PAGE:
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The Prolific Hermit 

Painter John Motian at Piante Gallery

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"I swear from my very being by what I'm doing," says John Motian. "You've gotta do what you are." And Motian is a painter.

Sitting on a simple twin bed, a glass of wine by his side, Motian is unabashed about a life lived through the end of a brush. Behind a strong Armenian nose and neatly trimmed white mustache, his eyes swing between distant dreaminess and mischievous intensity. Paintings, some of them 40 years old, crowd every wall of his small room, line up four or five deep on his dressers and cluster in the corner. The entire scene reflects Motian's singular focus, his unrelenting drive to paint.

Motian, who will be 82 in March, has been painting for more than 60 years. "I had to work and do weird jobs," he says, "but I always painted every time I had a chance." To call his artistic endeavors a career would be misleading, though. Until recently, very few people had seen his work. This month, Piante Gallery is bringing many of them to light for the first time in nearly three decades. With the help of photographer Suk Choo Kim, Motian has emerged from near isolation to finally put his stamp on the art world. "A lot of people have technique," he says cheekily, "but I think I have the best imagination of anyone."

Born in Cleveland, Ohio, Motian came west to California in the late '60s to tramp around the Golden State's art scene. He eventually settled near Moonstone in a "lumber shack, living like hippies" with his wife and young kids. When his marriage went south around 1984, Motian trudged back east to take care of his ailing mother.

He stayed in Cleveland after his mom passed and threw himself into work. "That was a godsend," he recalls. "For 23 years I was alone." Years and years of art school, art museums, volumes of art books and an elaborate family history gushed out of him in an endless stream of canvases that filled the house. "Two stories, three bedrooms and a hallway ... I had to sleep on the couch," he says. With nothing else to distract him, Motian admits he "was kind of a hermit ... The only real person I was with was my mother's minister. He was my patron. He helped me, bought things, bought materials, did all kinds of things for me."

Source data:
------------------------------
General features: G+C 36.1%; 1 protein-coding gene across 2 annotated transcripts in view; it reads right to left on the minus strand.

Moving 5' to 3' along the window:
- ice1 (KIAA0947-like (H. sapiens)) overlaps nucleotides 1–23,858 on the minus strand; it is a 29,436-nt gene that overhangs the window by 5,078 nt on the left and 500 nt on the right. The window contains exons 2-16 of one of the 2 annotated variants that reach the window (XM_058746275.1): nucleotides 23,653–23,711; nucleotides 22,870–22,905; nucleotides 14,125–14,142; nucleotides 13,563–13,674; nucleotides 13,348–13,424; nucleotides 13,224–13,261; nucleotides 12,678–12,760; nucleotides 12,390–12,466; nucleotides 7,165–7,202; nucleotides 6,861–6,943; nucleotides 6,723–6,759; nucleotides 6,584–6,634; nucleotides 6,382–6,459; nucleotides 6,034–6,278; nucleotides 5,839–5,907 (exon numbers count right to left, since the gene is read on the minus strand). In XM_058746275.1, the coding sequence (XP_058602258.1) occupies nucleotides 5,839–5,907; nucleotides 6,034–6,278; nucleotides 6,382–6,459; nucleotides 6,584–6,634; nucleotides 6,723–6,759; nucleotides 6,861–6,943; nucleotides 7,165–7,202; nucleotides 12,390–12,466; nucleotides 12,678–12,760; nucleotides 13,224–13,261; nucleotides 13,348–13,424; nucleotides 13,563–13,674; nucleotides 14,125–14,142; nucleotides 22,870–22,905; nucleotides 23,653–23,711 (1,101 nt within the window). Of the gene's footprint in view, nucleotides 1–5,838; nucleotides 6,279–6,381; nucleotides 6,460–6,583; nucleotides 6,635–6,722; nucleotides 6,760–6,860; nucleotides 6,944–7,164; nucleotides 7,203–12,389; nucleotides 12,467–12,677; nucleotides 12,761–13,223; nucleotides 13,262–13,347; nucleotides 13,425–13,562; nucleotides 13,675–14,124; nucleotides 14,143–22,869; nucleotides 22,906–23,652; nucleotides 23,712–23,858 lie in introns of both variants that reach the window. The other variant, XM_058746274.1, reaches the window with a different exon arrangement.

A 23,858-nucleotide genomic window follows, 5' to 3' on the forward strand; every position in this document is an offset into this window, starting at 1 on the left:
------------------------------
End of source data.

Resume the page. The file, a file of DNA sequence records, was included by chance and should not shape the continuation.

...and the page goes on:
Painting is Motian's release, his healing and his outlet. "That's how I communicate," he says, "since I don't write and I don't like to talk about [life]." He does like to read though, especially poetry, and Motian likens his paintings to works by Rainer Maria Rilke and Kahlil Gibran. "Poetry is not just words," he says. "Poetry is everything. You can make your life a poem. Even cooking or whatever you're doing, you know?" Grinning, he adds, "Like taking a piss."

Motian doesn't paint from images or models — everything comes from his mind. Starting from a blank canvas he makes marks, sees something and runs with it. "I have an initial idea, but they always change," Motian says. "It ends up completely different. It surprises me."

Some works have obvious subjects. In one, a black and white loon paddles through steel-blue water, its head turned toward a rippling mauve sky. An airy, distant shore divides the painting in two. The composition, rich with cobalt and navy hues, resembles Dutch landscape traditions, but such comparisons end there. Expressionism dominates most of the surface. Flat, monochrome brush strokes anchor the lower right corner. Thick impasto ivories vibrate against swift ecru reflections. The sun streaks through the sky with a lavender comet tail.

In another painting, recognizable imagery almost entirely melts away. Vertical streaks of snowy gray and goldenrod frame an onyx form. Spindly tree shapes, a layered perspective and a teal sun suggest a landscape, but the prevalence of veiled shapes keeps the subject just out of reach. This ambiguity prevents Motian's work from becoming stale; you can always find something new in it. "I like things to be kind of vague," says Motian. "Subtlety leads into imagination, leads into mystery."

Motian's utter belief in art, in his creative compulsion, manifests in his works; each piece feels like a soul laid bare. During those decades in the cramped confines of his Cleveland home, Motian wasn't alone. He and his imagination wandered the world, weaving visual poems without waiting for the world to listen. "I work each piece like it's my last thing," he says. "I keep trying to find something. My next painting is always going to be the greatest."

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Ken Weiderman

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